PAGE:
Caffeine, a stimulant found in coffee and tea, can temporarily dehydrate you if you consume too much of it since it has a diuretic effect. Yet, moderate use of coffee and tea can be just as hydrating as consuming water and act as an invigorating substitute.

Only at doses of 250–300 mg, or around two to three 8-ounce (240 ml) cups of coffee or five to eight 8-ounce (240 ml) cups of tea, can caffeine become dehydrating.

50 frequent coffee users participated in the trial, consuming 4 cups (800 ml) of coffee with 1.8 mg of caffeine per pound (or 4 mg per kilogramme) of body weight per day. It found no discernible differences in the ability of water and coffee to hydrate.

If you don’t like these drinks pure, you may flavour them with herbs and spices like cinnamon, nutmeg, or lemongrass in your tea or unsweetened almond milk in your coffee.

Low-fat and skim milk

Milk not only contains a variety of nutrients, but it also has good moisturising qualities. High levels of electrolytes are found in milk naturally, which helps keep your body’s water equilibrium.

During vigorous exercise, research has shown that skim and low-fat milk can help you rehydrate just as effectively as popular sports beverages while still offering you protein and other crucial elements.

Milk is a great post-exercise beverage for accelerating muscle repair and regeneration because of the high quality protein it contains. Just keep in mind that drinking milk after exercise may induce bloating and other stomach issues. Moreover, it is not a suitable alternative for those who are lactose or specific milk protein sensitive.

If you are having vomiting or diarrhoea, it might not be a good idea to drink milk, especially full fat milk, as it could make these symptoms worse.

Fresh fruits and vegetables can take days or even weeks to reach your plate. In such period, oxidation may result in nutritional loss. On the other hand, frozen fruits and vegetables are preserved with the majority of their nutrients since they are frozen soon after being harvested.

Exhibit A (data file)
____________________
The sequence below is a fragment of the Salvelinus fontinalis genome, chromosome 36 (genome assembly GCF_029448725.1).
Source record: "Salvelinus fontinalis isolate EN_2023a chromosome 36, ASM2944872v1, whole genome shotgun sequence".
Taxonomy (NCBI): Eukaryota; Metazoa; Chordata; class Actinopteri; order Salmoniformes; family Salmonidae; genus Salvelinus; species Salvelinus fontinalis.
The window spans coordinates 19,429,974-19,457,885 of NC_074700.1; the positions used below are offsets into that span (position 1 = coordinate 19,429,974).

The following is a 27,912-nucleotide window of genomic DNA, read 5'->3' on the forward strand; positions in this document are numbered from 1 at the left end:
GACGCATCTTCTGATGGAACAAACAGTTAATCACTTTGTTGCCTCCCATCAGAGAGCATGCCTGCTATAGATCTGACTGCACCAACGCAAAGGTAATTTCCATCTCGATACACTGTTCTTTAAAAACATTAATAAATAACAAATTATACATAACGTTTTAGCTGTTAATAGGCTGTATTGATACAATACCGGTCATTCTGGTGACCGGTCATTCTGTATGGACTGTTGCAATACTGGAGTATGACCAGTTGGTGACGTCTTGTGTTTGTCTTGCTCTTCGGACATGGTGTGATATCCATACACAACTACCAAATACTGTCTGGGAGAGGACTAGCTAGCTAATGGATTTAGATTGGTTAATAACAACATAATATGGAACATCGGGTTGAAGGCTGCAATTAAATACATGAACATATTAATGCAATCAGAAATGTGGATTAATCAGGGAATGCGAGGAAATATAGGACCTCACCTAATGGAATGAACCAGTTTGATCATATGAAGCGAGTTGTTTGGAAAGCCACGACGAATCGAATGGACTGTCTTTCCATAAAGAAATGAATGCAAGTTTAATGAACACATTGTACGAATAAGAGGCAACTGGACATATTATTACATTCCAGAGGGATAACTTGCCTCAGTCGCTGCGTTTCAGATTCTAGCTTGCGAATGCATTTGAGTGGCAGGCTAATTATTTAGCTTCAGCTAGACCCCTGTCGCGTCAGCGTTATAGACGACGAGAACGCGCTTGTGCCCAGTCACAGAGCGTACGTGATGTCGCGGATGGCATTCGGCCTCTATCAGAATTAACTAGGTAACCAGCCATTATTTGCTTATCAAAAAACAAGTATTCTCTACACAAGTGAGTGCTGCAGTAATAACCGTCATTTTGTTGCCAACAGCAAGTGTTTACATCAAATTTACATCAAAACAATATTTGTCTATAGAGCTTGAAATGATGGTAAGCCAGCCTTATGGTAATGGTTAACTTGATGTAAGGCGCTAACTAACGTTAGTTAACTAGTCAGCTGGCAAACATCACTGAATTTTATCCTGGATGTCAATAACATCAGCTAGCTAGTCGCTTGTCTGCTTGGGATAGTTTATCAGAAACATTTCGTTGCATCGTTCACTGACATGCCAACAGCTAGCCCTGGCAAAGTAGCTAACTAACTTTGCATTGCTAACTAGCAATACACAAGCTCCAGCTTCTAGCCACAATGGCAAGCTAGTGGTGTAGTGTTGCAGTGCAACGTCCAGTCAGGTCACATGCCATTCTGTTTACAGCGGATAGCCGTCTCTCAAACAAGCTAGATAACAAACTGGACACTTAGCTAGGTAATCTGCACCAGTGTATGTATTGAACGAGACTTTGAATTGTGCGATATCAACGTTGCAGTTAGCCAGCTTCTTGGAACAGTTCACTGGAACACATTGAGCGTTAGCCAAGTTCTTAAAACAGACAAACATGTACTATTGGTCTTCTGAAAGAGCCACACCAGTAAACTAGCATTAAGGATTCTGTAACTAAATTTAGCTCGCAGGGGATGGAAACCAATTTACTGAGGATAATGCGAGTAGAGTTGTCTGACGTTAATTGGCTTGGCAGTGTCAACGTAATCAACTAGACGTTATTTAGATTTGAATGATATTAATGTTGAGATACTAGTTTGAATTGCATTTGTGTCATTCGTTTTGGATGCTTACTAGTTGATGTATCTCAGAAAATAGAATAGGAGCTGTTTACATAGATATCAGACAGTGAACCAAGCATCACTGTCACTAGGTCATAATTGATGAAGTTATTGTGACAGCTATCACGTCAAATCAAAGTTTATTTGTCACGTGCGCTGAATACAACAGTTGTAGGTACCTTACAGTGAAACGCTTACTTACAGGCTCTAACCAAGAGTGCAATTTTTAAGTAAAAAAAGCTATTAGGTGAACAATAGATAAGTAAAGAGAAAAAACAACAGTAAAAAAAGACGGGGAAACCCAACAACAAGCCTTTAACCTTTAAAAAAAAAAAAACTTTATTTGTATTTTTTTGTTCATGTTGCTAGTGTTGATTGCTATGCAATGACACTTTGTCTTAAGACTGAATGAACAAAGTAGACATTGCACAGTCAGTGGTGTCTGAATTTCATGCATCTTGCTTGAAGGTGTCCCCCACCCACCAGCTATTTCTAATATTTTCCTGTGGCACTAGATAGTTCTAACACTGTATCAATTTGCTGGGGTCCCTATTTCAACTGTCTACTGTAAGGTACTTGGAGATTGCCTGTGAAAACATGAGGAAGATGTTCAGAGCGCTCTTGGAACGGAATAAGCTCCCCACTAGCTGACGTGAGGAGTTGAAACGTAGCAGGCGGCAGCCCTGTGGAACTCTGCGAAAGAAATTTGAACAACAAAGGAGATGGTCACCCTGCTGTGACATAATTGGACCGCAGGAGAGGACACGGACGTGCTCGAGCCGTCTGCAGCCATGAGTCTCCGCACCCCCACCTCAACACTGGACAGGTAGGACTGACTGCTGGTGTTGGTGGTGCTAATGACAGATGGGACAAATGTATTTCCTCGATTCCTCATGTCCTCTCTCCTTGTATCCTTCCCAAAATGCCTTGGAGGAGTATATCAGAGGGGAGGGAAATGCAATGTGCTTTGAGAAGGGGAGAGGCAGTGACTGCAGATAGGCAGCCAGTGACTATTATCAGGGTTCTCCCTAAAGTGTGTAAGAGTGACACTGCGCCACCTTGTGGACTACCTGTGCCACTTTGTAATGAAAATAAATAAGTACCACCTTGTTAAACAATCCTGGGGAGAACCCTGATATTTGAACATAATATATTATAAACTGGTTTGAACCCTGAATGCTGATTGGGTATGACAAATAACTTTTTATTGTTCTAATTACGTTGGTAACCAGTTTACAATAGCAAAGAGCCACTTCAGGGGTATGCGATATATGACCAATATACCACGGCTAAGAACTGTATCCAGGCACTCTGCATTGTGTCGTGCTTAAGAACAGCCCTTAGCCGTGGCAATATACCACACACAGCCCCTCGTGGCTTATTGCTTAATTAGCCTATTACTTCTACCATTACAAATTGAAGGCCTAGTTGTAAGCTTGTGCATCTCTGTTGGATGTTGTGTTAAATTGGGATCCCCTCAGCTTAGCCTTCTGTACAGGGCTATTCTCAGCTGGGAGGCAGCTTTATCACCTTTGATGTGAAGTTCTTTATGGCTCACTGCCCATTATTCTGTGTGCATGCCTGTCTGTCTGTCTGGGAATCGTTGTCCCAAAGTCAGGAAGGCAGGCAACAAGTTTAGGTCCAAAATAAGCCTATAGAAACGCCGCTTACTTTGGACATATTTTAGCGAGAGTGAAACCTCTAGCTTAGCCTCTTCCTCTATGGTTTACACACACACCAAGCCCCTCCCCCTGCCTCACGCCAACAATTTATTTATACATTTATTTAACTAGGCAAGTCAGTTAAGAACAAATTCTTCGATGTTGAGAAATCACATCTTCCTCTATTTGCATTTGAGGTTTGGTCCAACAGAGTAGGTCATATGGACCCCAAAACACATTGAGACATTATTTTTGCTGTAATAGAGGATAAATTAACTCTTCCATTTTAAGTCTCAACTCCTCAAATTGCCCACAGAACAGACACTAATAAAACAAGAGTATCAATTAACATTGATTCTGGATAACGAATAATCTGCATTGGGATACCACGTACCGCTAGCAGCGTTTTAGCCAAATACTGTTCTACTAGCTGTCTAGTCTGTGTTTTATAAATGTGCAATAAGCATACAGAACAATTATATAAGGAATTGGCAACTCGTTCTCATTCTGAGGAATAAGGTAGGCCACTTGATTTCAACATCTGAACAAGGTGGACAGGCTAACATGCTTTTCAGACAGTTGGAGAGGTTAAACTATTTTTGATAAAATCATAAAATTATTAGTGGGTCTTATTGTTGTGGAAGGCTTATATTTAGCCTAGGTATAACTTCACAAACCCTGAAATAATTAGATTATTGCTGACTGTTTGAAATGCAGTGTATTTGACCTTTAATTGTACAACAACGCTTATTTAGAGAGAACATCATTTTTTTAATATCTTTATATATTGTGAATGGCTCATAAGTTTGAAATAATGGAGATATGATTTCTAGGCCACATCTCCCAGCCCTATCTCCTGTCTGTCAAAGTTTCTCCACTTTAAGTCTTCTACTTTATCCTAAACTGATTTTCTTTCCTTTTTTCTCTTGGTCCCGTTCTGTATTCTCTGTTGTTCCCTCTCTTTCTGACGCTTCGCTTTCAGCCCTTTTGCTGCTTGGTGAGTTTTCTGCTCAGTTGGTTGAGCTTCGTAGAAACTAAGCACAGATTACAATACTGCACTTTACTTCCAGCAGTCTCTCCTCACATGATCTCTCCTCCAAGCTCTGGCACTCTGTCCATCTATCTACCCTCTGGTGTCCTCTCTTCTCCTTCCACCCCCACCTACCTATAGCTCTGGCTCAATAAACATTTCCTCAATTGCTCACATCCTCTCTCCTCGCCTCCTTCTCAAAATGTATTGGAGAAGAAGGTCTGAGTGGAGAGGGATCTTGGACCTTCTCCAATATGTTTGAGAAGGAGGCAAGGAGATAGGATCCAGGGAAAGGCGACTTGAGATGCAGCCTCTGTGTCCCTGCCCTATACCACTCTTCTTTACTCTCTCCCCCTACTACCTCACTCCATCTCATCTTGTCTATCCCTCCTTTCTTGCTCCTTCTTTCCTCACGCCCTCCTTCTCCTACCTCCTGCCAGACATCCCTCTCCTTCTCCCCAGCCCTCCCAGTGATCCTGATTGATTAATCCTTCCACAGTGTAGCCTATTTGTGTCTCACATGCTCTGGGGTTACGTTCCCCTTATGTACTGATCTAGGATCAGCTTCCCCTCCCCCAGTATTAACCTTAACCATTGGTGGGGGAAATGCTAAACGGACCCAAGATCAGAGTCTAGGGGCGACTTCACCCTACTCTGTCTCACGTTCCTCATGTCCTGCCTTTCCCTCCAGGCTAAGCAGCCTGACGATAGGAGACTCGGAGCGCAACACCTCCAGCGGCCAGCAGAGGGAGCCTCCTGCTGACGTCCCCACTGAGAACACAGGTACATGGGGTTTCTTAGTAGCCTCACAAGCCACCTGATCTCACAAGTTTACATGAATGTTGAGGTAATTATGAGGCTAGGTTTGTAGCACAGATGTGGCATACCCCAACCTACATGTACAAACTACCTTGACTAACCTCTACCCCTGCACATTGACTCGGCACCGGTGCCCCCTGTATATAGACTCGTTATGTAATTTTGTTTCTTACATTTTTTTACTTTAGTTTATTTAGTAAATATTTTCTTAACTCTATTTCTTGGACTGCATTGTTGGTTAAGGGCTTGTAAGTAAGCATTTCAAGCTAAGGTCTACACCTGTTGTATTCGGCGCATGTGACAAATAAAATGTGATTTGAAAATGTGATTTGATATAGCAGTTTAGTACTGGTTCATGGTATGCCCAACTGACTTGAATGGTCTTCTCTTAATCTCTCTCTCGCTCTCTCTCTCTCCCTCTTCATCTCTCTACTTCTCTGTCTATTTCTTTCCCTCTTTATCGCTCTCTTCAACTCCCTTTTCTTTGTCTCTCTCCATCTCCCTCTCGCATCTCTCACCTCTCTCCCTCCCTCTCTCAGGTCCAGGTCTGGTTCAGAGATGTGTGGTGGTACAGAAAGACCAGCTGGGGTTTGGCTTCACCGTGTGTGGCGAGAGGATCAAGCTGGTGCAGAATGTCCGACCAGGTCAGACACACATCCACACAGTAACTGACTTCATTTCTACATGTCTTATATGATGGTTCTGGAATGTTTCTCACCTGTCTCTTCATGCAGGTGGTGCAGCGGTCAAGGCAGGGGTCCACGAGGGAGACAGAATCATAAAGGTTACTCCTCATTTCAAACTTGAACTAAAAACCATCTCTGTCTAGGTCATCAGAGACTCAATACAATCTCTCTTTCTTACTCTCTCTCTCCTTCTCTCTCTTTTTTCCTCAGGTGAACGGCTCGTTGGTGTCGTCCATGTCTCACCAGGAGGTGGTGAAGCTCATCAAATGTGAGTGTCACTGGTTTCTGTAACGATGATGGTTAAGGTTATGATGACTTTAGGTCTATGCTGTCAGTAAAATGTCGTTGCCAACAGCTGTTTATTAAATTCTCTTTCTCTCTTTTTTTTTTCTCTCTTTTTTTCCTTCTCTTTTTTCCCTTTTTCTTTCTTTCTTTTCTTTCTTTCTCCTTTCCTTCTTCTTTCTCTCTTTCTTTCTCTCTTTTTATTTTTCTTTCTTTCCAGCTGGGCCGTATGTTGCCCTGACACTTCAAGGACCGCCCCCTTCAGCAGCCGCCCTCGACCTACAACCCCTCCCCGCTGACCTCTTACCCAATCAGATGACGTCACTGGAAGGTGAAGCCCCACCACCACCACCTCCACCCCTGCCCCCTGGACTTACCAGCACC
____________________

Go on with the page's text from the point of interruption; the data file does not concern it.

For instance, a research found that frozen blueberries and green beans had higher vitamin C levels than their fresh equivalents.

Try blending your favourite fresh or frozen fruits and veggies with milk or Greek yoghurt to create a refreshing, nutrient-rich smoothie.

Oral hydration solutions

Specialized formulae known as oral hydration solutions are used to both prevent and cure dehydration brought on by diarrhoea or vomiting.

They’ve also been touted as a way to boost post-workout recovery and avoid or alleviate hangovers.

These fluid-based solutions frequently include sugar, usually in the form of dextrose, as well as electrolytes including sodium, chloride, and potassium. Prebiotics and zinc are two additional components included in certain commercial treatments.

These rehydration liquids aid in replenishing electrolytes and lost fluids, but they can be pricey. Fortunately, you can create your own with the following everyday kitchen items:

  • 1 litre of water in 34 ounces
  • Sugar, 6 teaspoons
  • Salt, 1/2 teaspoon


Your body becomes dehydrated when it loses more fluids than it is consuming. The greatest strategy to stay hydrated and rehydrate is, for the majority of individuals, to drink water.

Coffee, tea, milk, fruits, vegetables, and oral hydration products are other options.

If you have any concerns about your or another person’s level of hydration, don’t be afraid to talk to your healthcare professional.